Josh Rosenau's picture

Remembering Pete Seeger's Bumper Sticker

I grew up on the music of Pete Seeger. Indeed, given that my parents named me after Woody Guthrie, a familiarity with Pete Seeger’s work was probably inevitable. His death this week, at a vigorous 94, was hardly a surprise, but is still a shock and a tragic loss.

Seeger was, by his own admission, not a tremendous songwriter. His favorite of his own compositions was "Turn! Turn! Turn! (to Everything There Is a Season)", which he liked to quip just required him to set music to the poetry Ecclesiastes wrote a few centuries BCE. Nor was his singing voice so impressive by the time I started attending his concerts (Thanksgiving concerts with Arlo Guthrie at Carnegie Hall, Clearwater Festivals by his beloved Hudson River near his home in New York).

What drew me, and so many others, to Pete Seeger’s work was his absolute generosity. He didn’t pretend to own the songs; he just wanted to share some of the great musical inventions of the human race. “I’ve rarely tried to do a whole program out of just songs that I’ve helped compose,” he explained in 1993’s Where Have All the Flowers Gone. “More often some other songwriter or some old song can carry the program forward better.”

He added, “in recent times, one of the purposes of my own singing is to persuade other people to sing together. It is fun to sing together. It is fun to learn how to harmonize. It is fun to learn how to play with the rhythm.” He knew enough to borrow what he could from the best of tradition, make it his own, and then make a gift of it to the audience. You can’t force people to sing along (in harmony no less!), but you can make it so fun and so easy to join in that pretty soon you’ve got crowds of hundreds, thousands, even tens of thousands singing along, inventing their own harmonies and making the song their own.

You could teach a class in political organizing just based on how he worked a crowd (little wonder, given the time Seeger spent at the forefront of the great social movements of the 20th century). Political organizers succeed by being generous in the same way: not by forcing anyone to join in, but by finding ways to make the work too much fun to pass up, and without letting ownership and ego overwhelm the need to work together and succeed.

That generosity, and the wit that drove so much that he did, brings us to his part in the creationism/evolution fight, too. Here’s how the Guardian told the story in 2007:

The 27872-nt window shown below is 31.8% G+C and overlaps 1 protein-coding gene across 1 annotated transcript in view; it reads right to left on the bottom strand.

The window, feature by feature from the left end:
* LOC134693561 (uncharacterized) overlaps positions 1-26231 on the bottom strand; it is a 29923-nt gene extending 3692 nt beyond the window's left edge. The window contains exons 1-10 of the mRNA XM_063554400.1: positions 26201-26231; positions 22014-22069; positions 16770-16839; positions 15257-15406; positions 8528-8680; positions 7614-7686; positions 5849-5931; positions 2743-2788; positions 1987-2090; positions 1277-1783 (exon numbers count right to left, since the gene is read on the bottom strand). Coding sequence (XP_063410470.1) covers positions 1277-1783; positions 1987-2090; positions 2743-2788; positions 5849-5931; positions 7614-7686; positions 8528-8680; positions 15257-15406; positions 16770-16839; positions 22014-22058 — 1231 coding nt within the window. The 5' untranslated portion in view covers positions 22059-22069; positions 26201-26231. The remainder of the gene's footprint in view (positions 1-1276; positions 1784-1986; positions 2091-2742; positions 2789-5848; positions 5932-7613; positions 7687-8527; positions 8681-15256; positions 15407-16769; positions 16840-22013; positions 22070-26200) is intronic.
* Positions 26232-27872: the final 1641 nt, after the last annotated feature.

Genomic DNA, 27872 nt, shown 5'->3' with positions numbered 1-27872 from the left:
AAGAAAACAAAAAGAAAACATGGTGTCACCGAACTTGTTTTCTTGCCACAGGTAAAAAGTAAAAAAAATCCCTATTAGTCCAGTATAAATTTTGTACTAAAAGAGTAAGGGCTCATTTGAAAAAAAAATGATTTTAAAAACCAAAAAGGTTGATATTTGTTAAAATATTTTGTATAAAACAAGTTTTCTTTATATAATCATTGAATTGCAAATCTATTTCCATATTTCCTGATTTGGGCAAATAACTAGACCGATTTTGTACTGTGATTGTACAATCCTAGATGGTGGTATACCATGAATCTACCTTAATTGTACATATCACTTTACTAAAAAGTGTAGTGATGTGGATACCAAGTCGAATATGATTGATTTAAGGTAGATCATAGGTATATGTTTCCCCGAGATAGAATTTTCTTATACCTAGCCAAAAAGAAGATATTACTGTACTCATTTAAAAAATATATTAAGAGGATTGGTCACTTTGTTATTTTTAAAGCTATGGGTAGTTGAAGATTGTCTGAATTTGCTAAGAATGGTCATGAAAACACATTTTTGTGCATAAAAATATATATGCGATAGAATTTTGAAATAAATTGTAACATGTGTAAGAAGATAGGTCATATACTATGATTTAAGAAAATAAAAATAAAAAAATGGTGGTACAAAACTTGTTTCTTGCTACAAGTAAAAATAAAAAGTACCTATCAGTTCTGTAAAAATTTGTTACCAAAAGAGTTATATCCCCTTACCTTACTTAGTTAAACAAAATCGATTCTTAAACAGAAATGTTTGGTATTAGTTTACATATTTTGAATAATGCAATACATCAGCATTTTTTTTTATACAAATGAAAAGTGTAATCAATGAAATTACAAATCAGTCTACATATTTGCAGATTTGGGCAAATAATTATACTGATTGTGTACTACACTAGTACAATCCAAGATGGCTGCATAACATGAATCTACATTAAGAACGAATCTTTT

Nowadays, Seeger doesn't play before large audiences, partly because he fears his voice is no longer strong enough. But he'll spend hours in the club, mischievously giving out bumper stickers reading "Gravity — it's just a theory" and encouraging people to send them to anyone in Kansas, heartland of the anti-Darwinism, creationist movement.

But I didn’t hear the story from The Guardian. I heard this story at the Kansas Citizens for Science 10th anniversary celebration. Here’s how KCFS president Harry McDonald tells it (lightly edited):

Pete Seeger holding his "Gravity is just a theory" bumper stickerPhoto courtesy of Don Kemmerling

Attached is an interesting picture. It is actually a picture of a picture. It shows a picture of Pete holding up his bumper sticker. That picture is framed with an actual bumper sticker beneath it.

In a phone conversation with me, Mr. Seeger commented on how he had these b-stickers made when he heard about Kansas' trouble with evolution challenges to our science standards in 1999. He had heard about the creationist mantra that evolution was just a theory, thus the selection of the saying for the bumper sticker. He shared how he used to give them away at his concerts explaining how everyone needed to support strong science.

When he was no longer giving many concerts, he contacted me, as KCFS president, to see if we wanted the stickers he had left. That was the first time we learned about what he had done and was doing to support strong science standards. It was only after we received he stickers that I saw that they had been printed by union labor in Kansas. Though I had no correspondence with Mr. Seeger on this, it is consistent with his support of unions that he used union labor in Kansas. That he printed them in Kansas we interpreted as ultimate support for the work we were doing on the standards issue.

I cherish my contact with Mr. Seeger. Before all arrangements were completed I had enjoyed a 30-minute phone conversation with him (he called me and that was a surprise), had received two postcards from Pete, and he sent me a letter and a copy of his book on the history of folk song in America.

We have one of those bumper stickers hanging in the NCSE office, too. It’s a small part of the grand legacy Pete Seeger left us all, as a nation, as activists, and as fans of this old brown earth.

And with that, I’ll share a song that’s been running through my head ever since I heard that Pete Seeger had gone far away.

Well may the world go,
The world go, the world go,
Well may the world go,
When I'm far away.

Well may the skiers turn,
The swimmers churn, the lovers burn
Peace, may the generals learn
When I'm far away.

Sweet may the fiddle sound
The banjo play the old hoe down
Dancers swing round and round
When I'm far away.

Fresh may the breezes blow
Clear may the streams flow
Blue above, green below
When I'm far away.